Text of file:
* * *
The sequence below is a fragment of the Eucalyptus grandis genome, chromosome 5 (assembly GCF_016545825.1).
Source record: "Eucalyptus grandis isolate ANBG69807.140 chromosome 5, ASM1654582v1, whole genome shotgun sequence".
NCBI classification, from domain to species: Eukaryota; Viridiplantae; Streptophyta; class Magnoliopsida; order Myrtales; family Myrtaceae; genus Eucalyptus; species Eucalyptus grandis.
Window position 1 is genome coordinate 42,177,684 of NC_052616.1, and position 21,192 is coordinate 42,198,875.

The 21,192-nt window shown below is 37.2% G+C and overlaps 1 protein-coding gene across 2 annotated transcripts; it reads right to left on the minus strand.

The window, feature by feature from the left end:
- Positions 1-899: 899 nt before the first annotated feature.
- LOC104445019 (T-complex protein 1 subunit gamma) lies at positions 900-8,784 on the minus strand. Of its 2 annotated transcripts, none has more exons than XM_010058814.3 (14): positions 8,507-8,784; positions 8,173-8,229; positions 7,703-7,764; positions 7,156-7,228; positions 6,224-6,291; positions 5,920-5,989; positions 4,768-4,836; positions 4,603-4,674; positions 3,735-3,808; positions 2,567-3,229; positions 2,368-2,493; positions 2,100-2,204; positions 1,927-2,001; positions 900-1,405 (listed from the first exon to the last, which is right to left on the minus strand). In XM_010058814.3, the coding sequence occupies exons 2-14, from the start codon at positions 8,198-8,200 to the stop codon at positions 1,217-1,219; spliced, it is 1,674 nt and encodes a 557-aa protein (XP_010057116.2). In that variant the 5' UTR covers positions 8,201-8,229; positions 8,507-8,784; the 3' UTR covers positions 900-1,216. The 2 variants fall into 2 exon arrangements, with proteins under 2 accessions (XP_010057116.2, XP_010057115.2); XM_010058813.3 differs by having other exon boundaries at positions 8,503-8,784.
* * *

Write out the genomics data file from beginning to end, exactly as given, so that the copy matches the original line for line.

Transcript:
The sequence below is a fragment of the Eucalyptus grandis genome, chromosome 5 (assembly GCF_016545825.1).
Source record: "Eucalyptus grandis isolate ANBG69807.140 chromosome 5, ASM1654582v1, whole genome shotgun sequence".
NCBI classification, from domain to species: Eukaryota; Viridiplantae; Streptophyta; class Magnoliopsida; order Myrtales; family Myrtaceae; genus Eucalyptus; species Eucalyptus grandis.
Window position 1 is genome coordinate 42,177,684 of NC_052616.1, and position 21,192 is coordinate 42,198,875.

The 21,192-nt window shown below is 37.2% G+C and overlaps 1 protein-coding gene across 2 annotated transcripts; it reads right to left on the minus strand.

The window, feature by feature from the left end:
- Positions 1-899: 899 nt before the first annotated feature.
- LOC104445019 (T-complex protein 1 subunit gamma) lies at positions 900-8,784 on the minus strand. Of its 2 annotated transcripts, none has more exons than XM_010058814.3 (14): positions 8,507-8,784; positions 8,173-8,229; positions 7,703-7,764; positions 7,156-7,228; positions 6,224-6,291; positions 5,920-5,989; positions 4,768-4,836; positions 4,603-4,674; positions 3,735-3,808; positions 2,567-3,229; positions 2,368-2,493; positions 2,100-2,204; positions 1,927-2,001; positions 900-1,405 (listed from the first exon to the last, which is right to left on the minus strand). In XM_010058814.3, the coding sequence occupies exons 2-14, from the start codon at positions 8,198-8,200 to the stop codon at positions 1,217-1,219; spliced, it is 1,674 nt and encodes a 557-aa protein (XP_010057116.2). In that variant the 5' UTR covers positions 8,201-8,229; positions 8,507-8,784; the 3' UTR covers positions 900-1,216. The 2 variants fall into 2 exon arrangements, with proteins under 2 accessions (XP_010057116.2, XP_010057115.2); XM_010058813.3 differs by having other exon boundaries at positions 8,503-8,784.